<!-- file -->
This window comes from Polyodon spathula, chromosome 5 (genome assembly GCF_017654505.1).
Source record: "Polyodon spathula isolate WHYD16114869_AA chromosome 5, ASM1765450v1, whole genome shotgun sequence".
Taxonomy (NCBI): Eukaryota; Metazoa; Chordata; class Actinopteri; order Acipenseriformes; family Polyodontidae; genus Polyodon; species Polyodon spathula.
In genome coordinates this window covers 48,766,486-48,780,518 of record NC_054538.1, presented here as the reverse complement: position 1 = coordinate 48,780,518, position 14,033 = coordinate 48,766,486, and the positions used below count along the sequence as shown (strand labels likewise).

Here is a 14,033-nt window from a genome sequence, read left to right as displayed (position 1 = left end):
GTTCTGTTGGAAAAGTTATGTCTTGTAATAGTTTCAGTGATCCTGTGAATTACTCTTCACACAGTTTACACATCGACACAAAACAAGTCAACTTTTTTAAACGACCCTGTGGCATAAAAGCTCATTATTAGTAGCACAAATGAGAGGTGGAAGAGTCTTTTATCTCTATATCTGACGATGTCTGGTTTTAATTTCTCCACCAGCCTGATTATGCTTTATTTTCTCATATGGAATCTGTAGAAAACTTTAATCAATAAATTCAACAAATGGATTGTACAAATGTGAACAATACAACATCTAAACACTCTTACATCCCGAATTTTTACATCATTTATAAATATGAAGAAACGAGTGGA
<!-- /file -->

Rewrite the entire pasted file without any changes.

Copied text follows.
This window comes from Polyodon spathula, chromosome 5 (genome assembly GCF_017654505.1).
Source record: "Polyodon spathula isolate WHYD16114869_AA chromosome 5, ASM1765450v1, whole genome shotgun sequence".
Taxonomy (NCBI): Eukaryota; Metazoa; Chordata; class Actinopteri; order Acipenseriformes; family Polyodontidae; genus Polyodon; species Polyodon spathula.
In genome coordinates this window covers 48,766,486-48,780,518 of record NC_054538.1, presented here as the reverse complement: position 1 = coordinate 48,780,518, position 14,033 = coordinate 48,766,486, and the positions used below count along the sequence as shown (strand labels likewise).

Here is a 14,033-nt window from a genome sequence, read left to right as displayed (position 1 = left end):
GTTCTGTTGGAAAAGTTATGTCTTGTAATAGTTTCAGTGATCCTGTGAATTACTCTTCACACAGTTTACACATCGACACAAAACAAGTCAACTTTTTTAAACGACCCTGTGGCATAAAAGCTCATTATTAGTAGCACAAATGAGAGGTGGAAGAGTCTTTTATCTCTATATCTGACGATGTCTGGTTTTAATTTCTCCACCAGCCTGATTATGCTTTATTTTCTCATATGGAATCTGTAGAAAACTTTAATCAATAAATTCAACAAATGGATTGTACAAATGTGAACAATACAACATCTAAACACTCTTACATCCCGAATTTTTACATCATTTATAAATATGAAGAAACGAGTGGA